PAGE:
Personally, I would have preferred the black Ceramic bezel to this steel one in terms of material choice. With that said, I felt that the matching steel tones of the Steel a.m. made for a handsome look – so I chose style over substance in this case. I also chose the steel bracelet option that Fortis offers with the Classic Cosmonauts. The three-link steel bracelet with a polished center-link is another nod to Rolex (and the Daytona). Being a bracelet guy I like this choice from a style perspective, but I have to say that the bracelet quality is not on par with the case quality.
Fortis relies on suppliers for these parts, and it is extremely common for the case and bracelet of any given timepiece to be produced by separate suppliers. It isn’t that the bracelet isn’t good, but it doesn’t feel as high-end as it should for a watch at this price. If you prefer bracelets to straps, then the Classic Cosmonaut’s bracelet will be comfortable and hassle-free. If you aren’t sure what case-attachment option to choose from, then I would advise you consider the strap options based on the fact that the bracelet simply doesn’t offer anything special.
I call the Fortis Classic Cosmonauts a good “dad watch” because it asserts itself as handsome, conservative, strong, soft-spoken, inoffensive, and versatile. Fortis claims the visual design of this model is based on “the first chronograph being in open space.” Again, I don’t know the history of that – and that story alone doesn’t sell watches to a consumer like me. The fact that the dial-style has been tried and tested over many years has more value to me.
Moving forward, Fortis should focus on asserting the value proposition of a product like this a bit more since the circa $3,000 price market is very competitive. No, you can’t get a brand new Omega or Rolex for this money, but there is a lot out there for this money and less with the same movement and overall componentry. Fortis does a few things very well in the Classic Cosmonauts – and those things help keep this classic going and going. Though to be truly competitive with many of the brands who have been staying traditional, Fortis needs to ensure that today’s consumers form a personal relationship with their products first, and then the brand. Price for the reference 401.21.12 Fortis Classic Cosmonauts Steel a.m. watch is 3,360 CHF on a strap and 3,630 CHF on a steel bracelet. fortis-watchshop.com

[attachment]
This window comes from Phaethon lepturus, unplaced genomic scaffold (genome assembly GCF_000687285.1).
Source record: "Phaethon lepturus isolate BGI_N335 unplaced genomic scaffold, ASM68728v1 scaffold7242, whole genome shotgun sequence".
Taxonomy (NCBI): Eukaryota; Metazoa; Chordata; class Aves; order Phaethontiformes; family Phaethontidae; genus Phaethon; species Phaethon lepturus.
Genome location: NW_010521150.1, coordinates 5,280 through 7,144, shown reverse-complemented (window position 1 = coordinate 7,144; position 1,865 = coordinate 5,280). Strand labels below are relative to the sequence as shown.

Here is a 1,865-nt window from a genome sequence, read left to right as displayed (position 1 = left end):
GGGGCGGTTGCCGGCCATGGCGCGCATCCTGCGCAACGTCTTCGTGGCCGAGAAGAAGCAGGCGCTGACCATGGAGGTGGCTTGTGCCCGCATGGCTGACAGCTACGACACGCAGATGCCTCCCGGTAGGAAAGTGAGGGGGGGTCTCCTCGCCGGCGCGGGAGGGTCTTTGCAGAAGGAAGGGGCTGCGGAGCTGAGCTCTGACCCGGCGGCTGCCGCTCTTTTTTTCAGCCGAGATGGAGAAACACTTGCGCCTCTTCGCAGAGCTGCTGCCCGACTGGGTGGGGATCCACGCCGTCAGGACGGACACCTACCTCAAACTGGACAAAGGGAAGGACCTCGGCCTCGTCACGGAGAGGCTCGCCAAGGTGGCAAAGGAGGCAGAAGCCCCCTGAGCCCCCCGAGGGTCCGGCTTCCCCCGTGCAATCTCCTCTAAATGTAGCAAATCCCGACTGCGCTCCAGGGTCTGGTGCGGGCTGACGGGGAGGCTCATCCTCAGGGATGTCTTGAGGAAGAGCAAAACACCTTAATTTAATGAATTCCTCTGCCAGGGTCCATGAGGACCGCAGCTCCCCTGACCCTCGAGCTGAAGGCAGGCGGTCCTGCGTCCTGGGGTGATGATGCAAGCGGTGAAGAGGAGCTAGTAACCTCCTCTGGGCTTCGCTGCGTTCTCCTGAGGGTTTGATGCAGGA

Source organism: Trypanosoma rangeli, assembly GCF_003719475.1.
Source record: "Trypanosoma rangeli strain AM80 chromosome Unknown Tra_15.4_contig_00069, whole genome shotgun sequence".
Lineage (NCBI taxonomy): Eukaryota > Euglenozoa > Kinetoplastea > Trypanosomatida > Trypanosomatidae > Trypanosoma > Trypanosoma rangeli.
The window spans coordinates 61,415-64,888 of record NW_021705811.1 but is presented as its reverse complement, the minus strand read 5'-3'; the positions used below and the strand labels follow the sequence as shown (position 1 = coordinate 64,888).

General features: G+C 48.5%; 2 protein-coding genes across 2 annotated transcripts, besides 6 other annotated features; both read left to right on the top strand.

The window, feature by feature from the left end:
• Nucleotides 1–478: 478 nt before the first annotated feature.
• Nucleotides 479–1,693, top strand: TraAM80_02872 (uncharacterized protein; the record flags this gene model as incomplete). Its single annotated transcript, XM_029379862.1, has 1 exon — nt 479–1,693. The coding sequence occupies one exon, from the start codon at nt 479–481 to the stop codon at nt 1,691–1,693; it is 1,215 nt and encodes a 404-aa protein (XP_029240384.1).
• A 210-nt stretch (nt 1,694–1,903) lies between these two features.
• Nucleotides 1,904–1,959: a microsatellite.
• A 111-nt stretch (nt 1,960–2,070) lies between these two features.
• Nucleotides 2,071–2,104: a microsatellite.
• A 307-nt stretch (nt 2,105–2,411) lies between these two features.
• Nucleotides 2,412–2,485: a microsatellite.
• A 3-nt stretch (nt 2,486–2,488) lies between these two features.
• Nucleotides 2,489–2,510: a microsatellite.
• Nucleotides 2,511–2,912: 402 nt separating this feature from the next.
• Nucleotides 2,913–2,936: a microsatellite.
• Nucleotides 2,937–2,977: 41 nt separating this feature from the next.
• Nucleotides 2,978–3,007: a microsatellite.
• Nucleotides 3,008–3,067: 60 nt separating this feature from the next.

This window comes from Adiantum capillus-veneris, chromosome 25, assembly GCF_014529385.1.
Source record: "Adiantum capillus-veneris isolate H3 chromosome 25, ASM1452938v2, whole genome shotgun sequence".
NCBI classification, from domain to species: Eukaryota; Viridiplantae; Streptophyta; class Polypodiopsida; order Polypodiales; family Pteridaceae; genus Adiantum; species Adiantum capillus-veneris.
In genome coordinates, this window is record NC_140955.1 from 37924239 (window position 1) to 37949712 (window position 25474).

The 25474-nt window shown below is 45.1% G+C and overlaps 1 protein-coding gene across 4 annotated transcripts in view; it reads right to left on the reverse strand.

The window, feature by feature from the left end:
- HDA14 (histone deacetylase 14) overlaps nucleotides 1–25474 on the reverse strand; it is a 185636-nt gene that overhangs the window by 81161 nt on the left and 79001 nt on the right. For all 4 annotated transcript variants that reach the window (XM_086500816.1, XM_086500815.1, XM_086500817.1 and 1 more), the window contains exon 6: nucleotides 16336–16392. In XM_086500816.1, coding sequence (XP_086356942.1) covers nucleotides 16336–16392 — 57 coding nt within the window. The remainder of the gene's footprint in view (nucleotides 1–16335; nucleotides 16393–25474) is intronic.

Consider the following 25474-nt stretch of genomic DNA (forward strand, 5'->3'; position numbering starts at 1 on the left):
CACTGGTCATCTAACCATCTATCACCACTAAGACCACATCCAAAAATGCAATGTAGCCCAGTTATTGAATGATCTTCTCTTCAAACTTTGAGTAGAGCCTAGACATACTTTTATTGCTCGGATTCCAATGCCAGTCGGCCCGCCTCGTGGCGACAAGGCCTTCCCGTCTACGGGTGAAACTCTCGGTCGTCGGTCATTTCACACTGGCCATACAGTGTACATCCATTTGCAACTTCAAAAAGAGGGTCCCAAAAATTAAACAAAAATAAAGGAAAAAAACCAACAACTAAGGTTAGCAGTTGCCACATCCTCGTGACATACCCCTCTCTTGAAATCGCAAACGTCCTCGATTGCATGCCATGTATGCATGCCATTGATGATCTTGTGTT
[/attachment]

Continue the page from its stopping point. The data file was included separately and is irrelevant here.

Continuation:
>Model: Classic Cosmonauts Steel a.m. reference 401.21.12 as tested
>Price: 3,630 CHF as tested
>Size: 42mm wide
>Would reviewer personally wear it: Yes, as a conservative tool watch with a modern size and light-colored dial.
>Friend we’d recommend it to first: Someone with a soft spot for Russian space exploration history and the lifestyle to accommodate an easy-to-live-with Swiss sports watch from a brand with real tool watch history.
>Best characteristic of watch: Fortis gets the dial mostly right, which means that the watch looks and performs well. Comfortable wearability and style along with features that are very familiar.
>Worst characteristic of watch: Fortis was light on adding original aesthetic elements to the overall design. Bracelet quality isn’t as good as case and dial quality. For the money the movement could have likely been decorated. Case looks too much like a ballooned Rolex Daytona (though some people are after that).